I entered the competition to design the chocolate bar during a period of great upheaval. I was busy doing lots of arts and crafts projects because I loved being creative and me and my Mum were having difficulty finding housing so it took my mind off all kinds of things. We were about to become homeless when I entered the competition and we were living in temporary housing when we went to Ghana and saw the beginning of the chocolate production chain. Though me and my Mum were downhearted, the spirit and warmth of the Ghanaian people and the contrast between the way of life there and here again, shifted my whole perspective about life. I realised how lucky I was to even eat chocolate like Dubble and Divine once in my life- let alone habitually. The people who accompanied us from Comic Relief were also so encouraging and lovely that it lifted my spirits for a long time and contributed to my confidence.

Dubble bars are fun and delicious- the best kind of combination! When I won the competition and the prize to go to Ghana, we tried filming bits of my experiences with a cameraman who had come from the BBC. I distinctly remember trying to eat one on camera in an open square in Ghana. Not being trained for TV (I think I was 10) I found the whole experience fairly intimidating but I remember laughing when half the chocolate had melted and ended up all over my hands and ran up my arm. Seeing the work involved in growing and harvesting cocoa- in that kind of heat- changed my mind about food forever. If even half the children growing up in the UK could be made aware of the kind of effort (again, I think of the heat!!) and the kind of pay that people receive for growing crops, then I think all sorts of things would change.

POST SCRIPT ...

Grace Hadley is now 25 and working at the Cambridge Arts Theatre where we caught up with her all these years later. It was lovely to meet her, and she said:

It is so lovely to hear from you, though sad to hear that Dubble is being discontinued. I completely understand that the market has changed and it is incredible to think how mainstream Fairtrade chocolate and other products have become in collective consumer awareness over the course of my life. I think the Divine brand is extremely strong, I personally love the whole range, as do our customers at the theatre. We were selling Dubble to children last week who came to see ‘Tom’s Midnight Garden’. I still get a Divine advent calendar each year from my Mum (I’m aged 25 now). I imagine that lots of other children and young people like me have grown up with an awareness of Fairtrade thanks to your hard work and have gained an appreciation of your fantastic products.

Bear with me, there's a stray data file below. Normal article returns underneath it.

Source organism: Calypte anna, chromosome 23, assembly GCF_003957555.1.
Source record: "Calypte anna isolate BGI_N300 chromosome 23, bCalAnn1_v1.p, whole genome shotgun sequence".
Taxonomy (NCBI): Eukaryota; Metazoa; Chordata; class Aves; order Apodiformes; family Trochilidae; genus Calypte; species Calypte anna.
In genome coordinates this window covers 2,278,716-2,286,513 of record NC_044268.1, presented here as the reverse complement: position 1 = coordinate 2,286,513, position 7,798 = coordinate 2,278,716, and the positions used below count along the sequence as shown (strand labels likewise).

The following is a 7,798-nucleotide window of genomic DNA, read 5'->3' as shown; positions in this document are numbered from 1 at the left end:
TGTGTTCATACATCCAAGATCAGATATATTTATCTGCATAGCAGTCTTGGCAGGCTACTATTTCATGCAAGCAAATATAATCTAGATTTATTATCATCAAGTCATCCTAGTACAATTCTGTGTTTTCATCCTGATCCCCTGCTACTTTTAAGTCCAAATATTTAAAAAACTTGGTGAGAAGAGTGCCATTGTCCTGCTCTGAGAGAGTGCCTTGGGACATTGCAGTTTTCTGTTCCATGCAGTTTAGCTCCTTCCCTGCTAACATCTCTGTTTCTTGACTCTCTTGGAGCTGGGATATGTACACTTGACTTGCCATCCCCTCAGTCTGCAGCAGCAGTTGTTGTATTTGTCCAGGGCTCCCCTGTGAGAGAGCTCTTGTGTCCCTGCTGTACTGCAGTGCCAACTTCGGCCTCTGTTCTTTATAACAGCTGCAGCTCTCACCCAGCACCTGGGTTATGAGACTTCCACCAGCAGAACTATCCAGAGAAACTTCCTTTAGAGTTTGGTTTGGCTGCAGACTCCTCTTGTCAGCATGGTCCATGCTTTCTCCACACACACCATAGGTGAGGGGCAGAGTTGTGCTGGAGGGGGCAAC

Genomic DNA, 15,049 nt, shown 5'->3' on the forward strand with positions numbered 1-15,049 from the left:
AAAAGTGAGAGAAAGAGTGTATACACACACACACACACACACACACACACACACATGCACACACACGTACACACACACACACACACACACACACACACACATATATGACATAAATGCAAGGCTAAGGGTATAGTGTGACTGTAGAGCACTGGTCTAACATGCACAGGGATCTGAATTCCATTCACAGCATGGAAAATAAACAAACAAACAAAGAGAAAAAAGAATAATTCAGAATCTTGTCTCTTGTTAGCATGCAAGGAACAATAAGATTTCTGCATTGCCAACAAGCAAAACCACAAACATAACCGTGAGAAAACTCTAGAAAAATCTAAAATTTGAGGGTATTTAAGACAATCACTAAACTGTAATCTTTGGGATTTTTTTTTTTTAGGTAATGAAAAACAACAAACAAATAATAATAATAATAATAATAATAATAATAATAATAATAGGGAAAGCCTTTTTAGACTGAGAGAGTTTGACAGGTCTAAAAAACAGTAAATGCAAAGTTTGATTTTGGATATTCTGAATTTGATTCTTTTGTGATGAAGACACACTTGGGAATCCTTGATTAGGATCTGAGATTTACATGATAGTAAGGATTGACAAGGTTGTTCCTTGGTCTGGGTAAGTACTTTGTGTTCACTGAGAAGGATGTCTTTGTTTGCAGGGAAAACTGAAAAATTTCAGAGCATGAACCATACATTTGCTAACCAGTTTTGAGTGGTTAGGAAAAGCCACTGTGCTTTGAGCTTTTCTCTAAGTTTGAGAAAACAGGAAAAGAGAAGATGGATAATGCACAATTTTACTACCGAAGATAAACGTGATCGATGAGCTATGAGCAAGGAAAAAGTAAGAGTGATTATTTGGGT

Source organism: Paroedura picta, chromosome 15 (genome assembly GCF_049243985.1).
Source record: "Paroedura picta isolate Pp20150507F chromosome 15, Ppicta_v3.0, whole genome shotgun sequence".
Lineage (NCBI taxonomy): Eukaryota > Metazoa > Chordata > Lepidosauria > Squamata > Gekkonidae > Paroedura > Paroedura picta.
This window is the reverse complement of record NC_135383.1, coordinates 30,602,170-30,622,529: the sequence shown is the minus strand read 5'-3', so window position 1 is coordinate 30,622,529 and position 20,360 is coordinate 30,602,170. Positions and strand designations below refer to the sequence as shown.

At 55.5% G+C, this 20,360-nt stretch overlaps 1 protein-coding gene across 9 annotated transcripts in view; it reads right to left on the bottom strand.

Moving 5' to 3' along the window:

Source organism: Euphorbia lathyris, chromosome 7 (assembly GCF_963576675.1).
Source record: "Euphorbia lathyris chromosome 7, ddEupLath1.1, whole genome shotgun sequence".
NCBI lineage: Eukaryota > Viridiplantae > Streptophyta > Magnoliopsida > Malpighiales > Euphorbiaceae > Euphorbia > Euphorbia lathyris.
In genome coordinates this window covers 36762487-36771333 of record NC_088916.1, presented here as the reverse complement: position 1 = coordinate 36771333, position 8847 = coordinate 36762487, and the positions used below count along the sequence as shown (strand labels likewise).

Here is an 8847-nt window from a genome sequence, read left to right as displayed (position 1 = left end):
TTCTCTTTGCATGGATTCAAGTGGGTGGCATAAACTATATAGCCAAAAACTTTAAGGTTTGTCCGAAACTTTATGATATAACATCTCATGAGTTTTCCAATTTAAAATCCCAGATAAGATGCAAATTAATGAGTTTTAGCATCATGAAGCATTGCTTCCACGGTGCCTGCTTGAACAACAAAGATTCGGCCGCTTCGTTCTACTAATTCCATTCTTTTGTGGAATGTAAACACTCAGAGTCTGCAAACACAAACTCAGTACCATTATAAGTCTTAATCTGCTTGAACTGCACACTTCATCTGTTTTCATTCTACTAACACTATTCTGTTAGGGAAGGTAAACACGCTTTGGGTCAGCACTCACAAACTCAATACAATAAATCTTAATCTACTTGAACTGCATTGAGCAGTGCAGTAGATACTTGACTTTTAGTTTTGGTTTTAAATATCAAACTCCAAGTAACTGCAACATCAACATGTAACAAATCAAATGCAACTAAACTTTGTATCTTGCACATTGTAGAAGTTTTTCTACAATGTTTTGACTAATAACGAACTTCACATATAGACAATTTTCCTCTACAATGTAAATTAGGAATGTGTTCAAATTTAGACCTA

We have a winner! Meet ‘Choc Star the Rock Star’ (AKA Daniel) – a Dubble Agent on a mission for Fairtrade. Read his superstar winning biography below:

“I would be 'Choc Star' the Rock star, and I would be famous all around the world for singing about Fair Trade chocolate! I would tell all children (and grown-ups!) everywhere about how important it is to buy fair trade and to help others.  And if I got really famous then I would give all my proceeds from my Rock Star album sales to a charity like Oxfam.”

Daniel spent World Fairtrade day chomping on Dubble Fairtrade Chocolate and having his photos taken for the Pa Pa Paa pack in Oxfam’s flagship Islington store.

Daniel, 8, has been a Dubble Agent for years. He explained how Dubble had first introduced him to Fairtrade “I first found the games and competitions on the Dubble website, and then looked around the site. I was shocked to learn how cocoa farmers in Ghana were treated and signed up as a Dubble Agent as a way to help change things for the better.”

His mum, Rebecca, also commented that Dubble had helped Daniel and his brother make their own decisions about how they spent their pocket money.“After being introduced to Dubble, Fairtrade definitely became a priority!”

After the photoshoot Daniel and his family, headed off for a Rainforest experience of their own. Not in Ghana unfortunately, but in The Rainforest Caféin London’s West End.

“I’ve been so excited about today. My favourite part was definitely getting to eat the chocolate!”

Rainforest CafeDaniel in the Rainforest Cafe

A whipple-scrumptious Easter experience awaits you at Kew Gardens! Celebrate 50 years of Charlie Bucket and Willy Wonka and enjoy FREE Dubble Easter Eggs atCharlie’s Chocolate Adventure this Easter weekend.

Dubble Easter Eggs at Kew Gardens